(Updated July 27 with court approval for trial to be livestreamed)
A new Roundup trial is scheduled to get underway next week, as three cancer patients face off against Monsanto in the company’s former hometown of St. Louis, Missouri, alleging exposure to the company’s weedkilling chemical caused their illnesses.
July selection in the case is set to start August 1 in St. Louis County Circuit Court in Clayton, the seat of St. Louis County government. The three plaintiffs were chosen for the trial from the dozens of plaintiffs represented in a case titled Alesi v Monsanto.
Jurors will hear about the health problems of plaintiff Cheryl Davis, 70, who has suffered through two bouts with follicular lymphoma her doctors have told her is considered incurable, as well as the case of 65-year-old Marty Cox, who is in remission from diffuse large B cell lymphoma. Both of their lymphomas are types of non-Hodgkin lymphoma. Cox has a host of other medical issues including diabetes and has been a smoker. The third plaintiff is 75-year-old Gary Gentile who also has suffered from non-Hodgkin lymphoma (NHL).
All three were longtime users of Monsanto herbicides, such as Roundup, that were made with the active chemical ingredient called glyphosate. The International Agency for Research on Cancer in 2015 classified glyphosate as a probable human carcinogen with a positive association to NHL.
St. Louis County Circuit Judge Brian May issued an order July 27 allowing the trial to be livestreamed by Courtroom View Network from Aug. 3 through the completion of the trial, subject to certain conditions. The approval for the broadcast came despite objections from Monsanto.
Since then tens of thousands of people have sued the company alleging exposure to Roundup caused their cancers. Bayer AG purchased Monsanto in June 2018 in the midst of the first Roundup cancer case to go to trial, losing that trial and two following.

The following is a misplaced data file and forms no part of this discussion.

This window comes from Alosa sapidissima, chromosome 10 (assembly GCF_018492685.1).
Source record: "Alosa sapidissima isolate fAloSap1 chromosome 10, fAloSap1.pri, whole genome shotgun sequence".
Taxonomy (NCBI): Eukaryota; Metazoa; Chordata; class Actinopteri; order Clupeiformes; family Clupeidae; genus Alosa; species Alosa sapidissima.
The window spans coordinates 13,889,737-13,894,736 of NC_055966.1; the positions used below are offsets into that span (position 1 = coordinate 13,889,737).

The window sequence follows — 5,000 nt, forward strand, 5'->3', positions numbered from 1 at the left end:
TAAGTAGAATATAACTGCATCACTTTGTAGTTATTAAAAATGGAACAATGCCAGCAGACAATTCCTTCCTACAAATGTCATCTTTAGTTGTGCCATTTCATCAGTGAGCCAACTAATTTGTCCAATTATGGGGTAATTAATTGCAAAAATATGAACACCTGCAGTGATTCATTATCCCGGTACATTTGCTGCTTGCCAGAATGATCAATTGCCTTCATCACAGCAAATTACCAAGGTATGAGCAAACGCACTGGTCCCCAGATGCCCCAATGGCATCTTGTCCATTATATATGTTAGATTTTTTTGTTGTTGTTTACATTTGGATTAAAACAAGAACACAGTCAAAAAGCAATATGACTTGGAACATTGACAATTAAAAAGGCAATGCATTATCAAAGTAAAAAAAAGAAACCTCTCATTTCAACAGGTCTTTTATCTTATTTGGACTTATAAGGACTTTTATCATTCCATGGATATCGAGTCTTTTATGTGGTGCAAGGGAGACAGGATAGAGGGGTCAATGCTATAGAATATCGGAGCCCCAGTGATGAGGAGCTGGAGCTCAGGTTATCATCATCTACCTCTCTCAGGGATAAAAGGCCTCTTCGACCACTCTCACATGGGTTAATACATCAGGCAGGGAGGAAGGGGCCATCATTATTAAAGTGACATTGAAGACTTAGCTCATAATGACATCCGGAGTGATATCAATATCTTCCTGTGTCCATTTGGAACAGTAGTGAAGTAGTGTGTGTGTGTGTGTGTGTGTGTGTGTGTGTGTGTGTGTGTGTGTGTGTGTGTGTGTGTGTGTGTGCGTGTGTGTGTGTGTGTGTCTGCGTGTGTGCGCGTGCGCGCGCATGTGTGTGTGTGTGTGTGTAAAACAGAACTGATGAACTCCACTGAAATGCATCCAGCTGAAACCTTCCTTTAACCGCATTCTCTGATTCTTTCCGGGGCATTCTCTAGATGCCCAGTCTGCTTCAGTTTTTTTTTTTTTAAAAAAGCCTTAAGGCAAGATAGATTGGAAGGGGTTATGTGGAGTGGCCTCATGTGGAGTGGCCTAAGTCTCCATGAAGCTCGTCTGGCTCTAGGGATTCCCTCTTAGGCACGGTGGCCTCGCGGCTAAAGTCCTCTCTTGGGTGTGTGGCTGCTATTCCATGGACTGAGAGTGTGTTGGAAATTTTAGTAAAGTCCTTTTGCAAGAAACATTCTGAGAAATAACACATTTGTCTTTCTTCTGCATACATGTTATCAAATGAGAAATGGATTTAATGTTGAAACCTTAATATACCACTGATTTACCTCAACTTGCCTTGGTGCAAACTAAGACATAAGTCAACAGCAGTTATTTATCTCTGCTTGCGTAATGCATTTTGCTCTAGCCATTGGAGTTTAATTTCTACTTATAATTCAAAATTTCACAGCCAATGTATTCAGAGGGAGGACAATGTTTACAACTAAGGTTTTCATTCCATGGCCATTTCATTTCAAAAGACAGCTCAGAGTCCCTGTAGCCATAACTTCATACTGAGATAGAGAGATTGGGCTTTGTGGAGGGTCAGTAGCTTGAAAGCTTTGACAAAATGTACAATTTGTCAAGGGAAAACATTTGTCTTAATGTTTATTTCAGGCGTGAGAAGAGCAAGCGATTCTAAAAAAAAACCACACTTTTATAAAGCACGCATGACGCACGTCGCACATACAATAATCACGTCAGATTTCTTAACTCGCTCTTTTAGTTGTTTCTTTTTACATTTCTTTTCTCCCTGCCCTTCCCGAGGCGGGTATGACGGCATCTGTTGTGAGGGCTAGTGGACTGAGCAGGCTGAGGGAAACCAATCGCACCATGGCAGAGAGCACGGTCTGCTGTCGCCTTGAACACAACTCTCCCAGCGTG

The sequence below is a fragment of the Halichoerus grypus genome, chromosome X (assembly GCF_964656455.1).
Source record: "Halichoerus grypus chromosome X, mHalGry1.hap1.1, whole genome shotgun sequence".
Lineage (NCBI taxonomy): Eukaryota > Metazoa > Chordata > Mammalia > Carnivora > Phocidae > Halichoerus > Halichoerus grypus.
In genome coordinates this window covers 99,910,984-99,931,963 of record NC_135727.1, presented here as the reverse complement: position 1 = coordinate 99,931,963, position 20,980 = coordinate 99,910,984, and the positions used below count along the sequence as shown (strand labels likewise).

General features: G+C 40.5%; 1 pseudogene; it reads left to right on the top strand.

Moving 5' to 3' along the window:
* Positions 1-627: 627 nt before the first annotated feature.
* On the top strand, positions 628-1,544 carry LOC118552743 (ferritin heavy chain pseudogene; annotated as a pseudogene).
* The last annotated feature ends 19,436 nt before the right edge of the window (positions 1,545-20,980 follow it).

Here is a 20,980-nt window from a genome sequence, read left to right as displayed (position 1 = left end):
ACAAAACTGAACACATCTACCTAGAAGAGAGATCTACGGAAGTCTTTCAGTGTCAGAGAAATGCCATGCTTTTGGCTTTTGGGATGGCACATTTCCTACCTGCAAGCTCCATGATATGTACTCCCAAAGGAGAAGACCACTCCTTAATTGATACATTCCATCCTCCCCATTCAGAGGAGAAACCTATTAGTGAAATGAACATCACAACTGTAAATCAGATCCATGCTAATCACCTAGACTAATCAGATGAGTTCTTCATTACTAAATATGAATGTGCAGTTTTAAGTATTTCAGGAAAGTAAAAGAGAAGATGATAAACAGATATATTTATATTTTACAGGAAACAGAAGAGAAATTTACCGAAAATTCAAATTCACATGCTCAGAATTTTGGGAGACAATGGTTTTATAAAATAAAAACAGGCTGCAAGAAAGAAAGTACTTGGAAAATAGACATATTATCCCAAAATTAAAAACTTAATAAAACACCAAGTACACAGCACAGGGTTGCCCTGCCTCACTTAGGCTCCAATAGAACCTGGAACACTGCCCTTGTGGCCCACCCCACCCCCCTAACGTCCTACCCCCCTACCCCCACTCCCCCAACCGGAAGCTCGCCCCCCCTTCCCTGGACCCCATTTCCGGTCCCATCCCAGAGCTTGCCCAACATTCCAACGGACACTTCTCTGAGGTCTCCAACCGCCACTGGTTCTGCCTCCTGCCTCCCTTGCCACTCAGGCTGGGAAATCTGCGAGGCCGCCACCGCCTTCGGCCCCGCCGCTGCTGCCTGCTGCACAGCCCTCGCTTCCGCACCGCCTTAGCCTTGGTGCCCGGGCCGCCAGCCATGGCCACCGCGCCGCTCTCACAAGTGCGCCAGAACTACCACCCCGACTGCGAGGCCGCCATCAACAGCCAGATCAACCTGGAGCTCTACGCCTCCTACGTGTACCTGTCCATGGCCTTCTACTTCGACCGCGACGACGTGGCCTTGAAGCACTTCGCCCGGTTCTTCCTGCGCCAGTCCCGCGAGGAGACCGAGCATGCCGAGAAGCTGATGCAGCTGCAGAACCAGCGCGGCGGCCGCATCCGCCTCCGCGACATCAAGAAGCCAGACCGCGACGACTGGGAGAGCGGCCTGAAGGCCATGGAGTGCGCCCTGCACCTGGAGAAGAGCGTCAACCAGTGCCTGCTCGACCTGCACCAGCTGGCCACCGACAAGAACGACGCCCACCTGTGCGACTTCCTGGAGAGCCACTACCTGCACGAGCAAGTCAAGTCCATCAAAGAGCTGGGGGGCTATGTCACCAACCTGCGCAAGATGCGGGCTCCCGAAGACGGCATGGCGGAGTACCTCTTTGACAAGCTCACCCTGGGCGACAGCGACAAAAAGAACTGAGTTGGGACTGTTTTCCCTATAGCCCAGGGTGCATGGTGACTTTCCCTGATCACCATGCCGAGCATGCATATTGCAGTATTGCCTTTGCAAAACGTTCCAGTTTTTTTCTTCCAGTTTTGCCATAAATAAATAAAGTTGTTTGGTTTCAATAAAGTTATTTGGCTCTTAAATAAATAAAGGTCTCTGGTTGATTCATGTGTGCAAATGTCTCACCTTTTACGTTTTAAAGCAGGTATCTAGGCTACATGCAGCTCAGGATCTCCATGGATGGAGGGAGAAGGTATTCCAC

Bayer in 2020 said it would spend billions of dollars to try to settle the litigation but has been unable to put all the cases to rest, and has won the most recent handful of trials.
Monsanto operated for more than 100 years in the St. Louis area and the sprawling corporate campus in the St. Louis suburbs still remains in operation, though now under the Bayer name. Though other trials have been scheduled in the city, none have gone to conclusion before, ending in settlements or otherwise sidetracked.
Gibbs Henderson, a lawyer representing the three individuals whose claims will be the focus point of this new trial, said he fully expects the trial to start as scheduled. Monsanto lost a bid for summary judgment in its favor last week and also lost in an effort to exclude the plaintiffs’ scientific experts from testifying, though the judge in the case did agree to certain limitations on the scientific testimony.
Both sides were spending this week in St. Louis arguing over various motions regarding what could be introduced as evidence, including opposing arguments about whether plaintiffs’ could tell jurors about a recent federal court decision that overturned the Environmental Protection Agency’s (EPA) safety finding on glyphosate.
The 9th U.S. Circuit Court of Appeals issued an opinion in June saying the EPA’s 2020 assessment of glyphosate, including the finding that it was not likely to be carcinogenic, was deeply flawed. The court vacated the assessment and ordered the agency to apply further consideration to evidence.
Lawyers for the plaintiffs will argue that Monsanto engaged in fraud and was negligent in failing to warn consumers about the cancer risks that they allege the company knew about and tried to hide.
Monsanto and Bayer have maintained that there is no cancer risk and that regulatory backing and years of scientific research supports that position.
Several additional trials are on the calendar for this fall and into the winter and early 2023 and beyond.